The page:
Today The Big Gundown falls into the category of an overlooked cult classic for most but longtime fans of the Spaghetti Western genre regard it as a well known essential that belongs right up at the top of the list with the films of Leone and Corbucci (Django). It features one of the coolest opening intros (rivaling The Good The Bad and The Ugly) amazingly beautiful, bold cinematography by Carlo Carlini and the set costumes and production design by Carlo Simi are truly spectacular. Many of the buildings and sets seen in the movie are still standing today almost 50 years later. The supporting cast including Walter Barnes (High Plains Drifter), Fernando Sancho (Minnesota Clay, Sartana) and Antonio Casas (The Good the Bad and the Ugly) round out the excellent production with solid performances.

The Big Gundown is easily one of the best Italian Westerns ever made due to its tightly directed/staged scenes, a genius score by Il Maestro Ennio Morricone featuring the booming title song sung by Christy (Danger Diabolik, OK Connery) and an idea that goes above and beyond the usual genre tales. Thanks to Grindhouse Releasing, film enthusiasts and Spaghetti Western fans alike can now appreciate the movie in all its magnificence.

BONUS! ORIGINAL MOTION PICTURE SOUNDTRACK CD - 25 Tracks Included.

LINER NOTES by C. Courtney Joyner & Gergely Hubai

Blu Ray Review

Picture: Presented in (2:40:1) - The new 2K Digital High Definition Restoration is gorgeously vibrant with bright colors, deep dark contrasts and no artifacts. The image sparkles as if it was freshly developed in a lab yesterday. A simply stunning presentation of this late 60s Italian Western classic. A++

Audio: 95 Min Cut: DTS 2.0 MONO - English /Music and Effects Only Track | 110 Min Cut: DTS 2.0 Italian /Morricone Score in STEREO.

Subtitles: English (on 110 Min Cut/Music Commentary)

SPECIAL FEATURES (spanning 2 Discs)

Grindhouse Releasing has included a restored 110 Minute Italian Language version of The Big Gundown that features scenes not previously seen before. These lost pieces of information ultimately help broaden the stories overall impact and give various characters more screentime. By using the Music Commentary Track on the 110 Min. Italian Language Disc you will be given details on the amazing score by Ennio Morricone as well as each of the uncut and extended scenes.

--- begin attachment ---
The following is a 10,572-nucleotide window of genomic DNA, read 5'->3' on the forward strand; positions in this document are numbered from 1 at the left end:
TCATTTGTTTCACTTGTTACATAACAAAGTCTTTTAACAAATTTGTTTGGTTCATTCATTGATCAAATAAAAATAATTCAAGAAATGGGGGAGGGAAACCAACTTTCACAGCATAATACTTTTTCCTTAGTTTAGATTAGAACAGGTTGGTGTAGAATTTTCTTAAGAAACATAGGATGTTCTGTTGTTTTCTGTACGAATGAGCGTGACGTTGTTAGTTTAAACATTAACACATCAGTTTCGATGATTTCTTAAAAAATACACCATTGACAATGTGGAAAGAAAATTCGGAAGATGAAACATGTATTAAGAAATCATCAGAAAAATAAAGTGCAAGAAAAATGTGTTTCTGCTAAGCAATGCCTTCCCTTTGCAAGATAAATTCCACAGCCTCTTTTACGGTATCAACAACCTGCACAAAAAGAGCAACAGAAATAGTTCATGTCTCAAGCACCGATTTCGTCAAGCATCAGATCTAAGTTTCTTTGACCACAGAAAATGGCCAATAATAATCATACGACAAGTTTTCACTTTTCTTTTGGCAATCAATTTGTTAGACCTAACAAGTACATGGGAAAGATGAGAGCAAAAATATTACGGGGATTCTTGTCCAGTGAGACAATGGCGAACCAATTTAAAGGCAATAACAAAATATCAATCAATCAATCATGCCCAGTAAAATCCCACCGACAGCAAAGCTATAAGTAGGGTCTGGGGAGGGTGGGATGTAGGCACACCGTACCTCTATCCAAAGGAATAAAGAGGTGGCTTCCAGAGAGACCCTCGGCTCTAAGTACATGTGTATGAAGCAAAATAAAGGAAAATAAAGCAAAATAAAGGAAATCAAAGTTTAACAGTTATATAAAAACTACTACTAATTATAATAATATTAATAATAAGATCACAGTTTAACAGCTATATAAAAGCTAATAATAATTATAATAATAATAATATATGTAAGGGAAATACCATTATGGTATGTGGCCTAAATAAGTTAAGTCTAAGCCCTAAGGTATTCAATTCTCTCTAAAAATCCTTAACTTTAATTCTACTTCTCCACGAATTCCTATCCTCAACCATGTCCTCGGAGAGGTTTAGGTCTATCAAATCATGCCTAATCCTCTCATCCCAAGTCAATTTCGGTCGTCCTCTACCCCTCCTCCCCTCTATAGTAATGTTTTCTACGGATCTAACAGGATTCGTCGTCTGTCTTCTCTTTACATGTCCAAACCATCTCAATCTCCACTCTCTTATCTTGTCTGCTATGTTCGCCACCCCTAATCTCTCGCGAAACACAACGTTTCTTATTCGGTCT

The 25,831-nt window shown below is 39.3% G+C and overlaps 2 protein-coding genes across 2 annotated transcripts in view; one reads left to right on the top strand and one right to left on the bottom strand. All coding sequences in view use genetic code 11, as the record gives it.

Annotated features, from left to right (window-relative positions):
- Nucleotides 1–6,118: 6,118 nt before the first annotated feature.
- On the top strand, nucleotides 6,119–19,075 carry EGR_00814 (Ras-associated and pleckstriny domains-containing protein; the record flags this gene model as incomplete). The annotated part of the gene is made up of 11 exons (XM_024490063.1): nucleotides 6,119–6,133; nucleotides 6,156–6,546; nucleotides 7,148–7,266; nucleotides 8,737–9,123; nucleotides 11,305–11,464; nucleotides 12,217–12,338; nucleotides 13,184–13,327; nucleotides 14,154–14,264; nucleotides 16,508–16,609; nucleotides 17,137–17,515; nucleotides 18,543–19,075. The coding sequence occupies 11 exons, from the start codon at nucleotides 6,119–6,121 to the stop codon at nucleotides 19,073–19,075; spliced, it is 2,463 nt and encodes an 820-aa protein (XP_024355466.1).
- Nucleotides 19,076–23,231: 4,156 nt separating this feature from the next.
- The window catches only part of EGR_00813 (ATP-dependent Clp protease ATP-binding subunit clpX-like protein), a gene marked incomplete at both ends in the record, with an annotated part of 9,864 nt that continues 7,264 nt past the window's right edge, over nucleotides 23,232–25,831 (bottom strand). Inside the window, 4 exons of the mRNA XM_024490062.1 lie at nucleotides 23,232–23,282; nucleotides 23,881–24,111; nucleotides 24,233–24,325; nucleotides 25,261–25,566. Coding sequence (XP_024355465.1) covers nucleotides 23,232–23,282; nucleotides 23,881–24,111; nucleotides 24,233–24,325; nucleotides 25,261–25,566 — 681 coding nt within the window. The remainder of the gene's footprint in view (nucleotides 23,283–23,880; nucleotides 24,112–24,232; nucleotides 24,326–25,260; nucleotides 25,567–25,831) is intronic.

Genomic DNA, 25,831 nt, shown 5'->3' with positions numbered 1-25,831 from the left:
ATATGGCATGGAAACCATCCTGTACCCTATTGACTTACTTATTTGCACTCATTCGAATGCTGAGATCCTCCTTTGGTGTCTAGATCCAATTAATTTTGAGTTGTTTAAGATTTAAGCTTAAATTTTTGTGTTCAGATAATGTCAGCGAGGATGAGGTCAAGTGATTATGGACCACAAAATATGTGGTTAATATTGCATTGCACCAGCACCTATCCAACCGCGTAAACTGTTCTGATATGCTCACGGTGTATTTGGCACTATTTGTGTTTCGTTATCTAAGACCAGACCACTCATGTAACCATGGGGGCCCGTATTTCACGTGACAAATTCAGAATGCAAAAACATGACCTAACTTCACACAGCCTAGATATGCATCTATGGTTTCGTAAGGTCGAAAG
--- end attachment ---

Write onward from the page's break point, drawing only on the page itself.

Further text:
Audio Commentary with Western Film experts C. Courtney Joyner and Henry C. Parke - An in depth discussion on all the angles and history of The Big Gundown with two avid genre scholars. Fans and newcomers will learn all the ins and outs of this Spaghetti Western classic.

PRODUCTION STILLS (US, Italian, Various Countries)

2 US TRAILERS, ITALIAN TRAILER

5 TV SPOTS

TRAILERS FROM GRINDHOUSE RELEASING'S CATALOG

INTERVIEWS

Sergio Sollima: Remembers The Big Gundown and Struggles Against Genre - The lauded Italian director gives two lively, frank interviews explaining his early directorial career and time working with the writers and actors on The Big Gundown. Sollima loved Westerns but at the same time wanted to create his own re-inventions by placing more personal ideas into them. One of the more surprising points he makes has to do with the term “Spaghetti Western” which he considers to be a negative slight against the more serious “Westerns All'Italiana” he believes his films belong to. A controversial and intriguing position that will ruffle some feathers.

Tomas Milian: Acting on Instinct - A graduate of New York City’s legendary Actors Studio, the Cuban born Milian developed a very popular following through his acting in Italian Westerns (Tepepa, Companeros) and Polizios (Emergency Squad, Cop in Blue Jeans) throughout the 60s and 70s. In more recent years he co-starred in films like Steven Soderbergh's Traffic (2000) and Andy Garcia's The Lost City (2005). He is a precursor to modern actors like Johnny Depp who use free improvisation and unusual inspirations to create the characters they become. Milian is very much an unsung hero of his generation's cinema that needs more appreciation. Thanks to this release, fans can see him talk about his life as a actor, the special points of view on his art with the same heartfelt exuberance he brought to all his films. Like Sollima, Milian also addresses his disdain for the term "Spaghetti Western" since he takes the films seriously not as merely cheap knockoffs.

Sergio Donati - Tagliatelle in Los Angeles & A Bonus Interview - The prolific writer who worked on such genre classics as For A Few Dollars More, The Good The Bad and the Ugly and Once Upon A Time in the West gets two candid interviews where he speaks about the differences of working with various producers including Dino DeLaurentiis, Carlo Ponti and Albert Grimaldi. He also explains his formative years in Italian cinema, the radical changes within the country’s once booming movie industry and the goals he and Sergio Sollima set out to accomplish with their first collaboration on The Big Gundown.

FINAL WORD: When it comes to classic international cult cinema Grindhouse Releasing always does an exceptional job. They take the films they've acquired very seriously for the many film fans that expect nothing but the best. Other home video companies should seriously take notes and follow suit because this is how it's supposed to be done! The Big Gundown is the latest gift Grindhouse Releasing/Box Office Spectaculars have presented to movie lovers. We thank them for all their efforts and highly recommend purchasing both this and all their other products as well. (they’re perfect for Xmas gifts!).

Reviewed by Pete R. - 12/9/13

(Special Thanks to Bob Murawski at Grindhouse Releasing)